'Online novel' allegedly inspired Georgia terrorism suspects
Former militiaman Mike Vanderboegh's "online novel" "Absolved" inspired Frederick Thomas, 73, one of four Georgia men who were arrested Tuesday for allegedly planning terror attacks, authorities say. The Associated Press reports that "federal prosecutors accused four elderly Georgia men of plotting to use the book as a script for a real-life wave of terror and assassination involving explosives and the highly lethal poison ricin."
In his introduction to the book, Vanderboegh describes it as a "useful dire warning," a book that is "as much a cautionary tale for the out-of-control gun cops of the ATF as anyone. For that warning to be credible, I must also present what amounts to a combination field manual, technical manual and call to arms for my beloved gunnies of the armed citizenry. They need to know how powerful they could truly be if they were pushed into a corner."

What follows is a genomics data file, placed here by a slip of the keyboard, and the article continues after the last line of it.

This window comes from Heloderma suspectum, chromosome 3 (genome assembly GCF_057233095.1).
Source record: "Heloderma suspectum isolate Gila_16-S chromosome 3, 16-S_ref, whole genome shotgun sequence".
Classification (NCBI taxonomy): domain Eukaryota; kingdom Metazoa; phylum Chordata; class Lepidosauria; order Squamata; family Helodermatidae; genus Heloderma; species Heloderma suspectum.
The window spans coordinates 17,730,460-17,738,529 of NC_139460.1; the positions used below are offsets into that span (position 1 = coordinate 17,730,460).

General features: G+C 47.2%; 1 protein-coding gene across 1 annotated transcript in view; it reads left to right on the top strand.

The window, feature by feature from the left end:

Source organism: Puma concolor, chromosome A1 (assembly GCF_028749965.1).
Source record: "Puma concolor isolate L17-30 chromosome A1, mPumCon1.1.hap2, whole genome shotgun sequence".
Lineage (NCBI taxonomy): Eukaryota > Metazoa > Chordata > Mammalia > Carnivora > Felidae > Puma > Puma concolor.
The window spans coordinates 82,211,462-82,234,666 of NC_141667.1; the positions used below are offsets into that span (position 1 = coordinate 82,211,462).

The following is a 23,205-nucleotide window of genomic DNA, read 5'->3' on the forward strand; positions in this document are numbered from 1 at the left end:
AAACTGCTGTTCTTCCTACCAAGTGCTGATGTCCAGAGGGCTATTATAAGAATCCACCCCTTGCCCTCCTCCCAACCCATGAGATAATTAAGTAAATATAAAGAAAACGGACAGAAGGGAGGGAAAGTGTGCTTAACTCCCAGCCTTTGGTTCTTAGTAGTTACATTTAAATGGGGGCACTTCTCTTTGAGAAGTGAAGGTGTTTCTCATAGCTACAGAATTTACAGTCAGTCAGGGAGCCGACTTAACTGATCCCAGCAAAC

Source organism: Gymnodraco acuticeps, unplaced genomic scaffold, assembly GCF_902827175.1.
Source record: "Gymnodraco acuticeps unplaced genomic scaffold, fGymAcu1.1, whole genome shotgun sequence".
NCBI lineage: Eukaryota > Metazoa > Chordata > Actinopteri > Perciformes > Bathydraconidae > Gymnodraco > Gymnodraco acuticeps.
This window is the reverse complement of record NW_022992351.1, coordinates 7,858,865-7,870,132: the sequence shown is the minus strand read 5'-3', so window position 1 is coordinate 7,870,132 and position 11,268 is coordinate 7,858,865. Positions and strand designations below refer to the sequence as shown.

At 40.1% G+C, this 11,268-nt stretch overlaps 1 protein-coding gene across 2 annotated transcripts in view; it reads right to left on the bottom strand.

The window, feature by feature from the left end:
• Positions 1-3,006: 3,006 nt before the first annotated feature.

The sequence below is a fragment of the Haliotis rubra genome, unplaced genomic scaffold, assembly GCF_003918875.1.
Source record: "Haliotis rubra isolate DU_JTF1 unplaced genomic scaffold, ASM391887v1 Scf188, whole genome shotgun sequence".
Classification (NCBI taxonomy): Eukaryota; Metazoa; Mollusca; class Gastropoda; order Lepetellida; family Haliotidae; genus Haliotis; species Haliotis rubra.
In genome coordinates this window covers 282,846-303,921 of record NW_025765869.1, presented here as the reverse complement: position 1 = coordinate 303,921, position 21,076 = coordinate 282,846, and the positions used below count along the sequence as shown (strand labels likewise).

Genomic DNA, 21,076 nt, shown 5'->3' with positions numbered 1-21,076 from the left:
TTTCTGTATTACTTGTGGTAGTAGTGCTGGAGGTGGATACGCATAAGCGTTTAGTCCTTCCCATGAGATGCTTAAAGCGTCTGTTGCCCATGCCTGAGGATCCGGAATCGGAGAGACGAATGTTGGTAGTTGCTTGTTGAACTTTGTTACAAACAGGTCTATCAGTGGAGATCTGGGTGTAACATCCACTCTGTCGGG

Vanderboegh told Fox News that his work had been misinterpreted, and had harsh words for the suspects, whose plot allegedly included targeting federal workers and buildings and blowing the deadly toxin ricin out of a moving car on the freeway.
But is an "online novel" really a book? It is not for sale at Amazon or Barnes & Noble or used book vendor Alibris. It does not have a publisher. It was not self-published. It was not available in a portable ebook format. Vanderboegh began posting "Absolved" on his blog in 2009. Does putting words on a blog and call them a book make them a book?
Vanderboegh himself has called it "My as-yet-unpublished novel Absolved." Where I come from, that's a manuscript.
Of course, all the attention that has been directed at Vanderboegh and "Absolved" this week means it may not be a manuscript for long. "Well, guys, you were looking for the miracle that would motivate me to get Absolved into print," Vanderboegh wrote Wednesday. "I guess St. Barbara, the patron saint of gunners and fools, just did."
-- Carolyn Kellogg
Image: Ray Adams, left, and Samuel Crump are shown in this artist's rendering as they appear in a federal courtroom in Gainesville, Ga., on Wednesday. The men and two others are accused of planning a terrorist attack. Credit: Richard Miller / Associated Press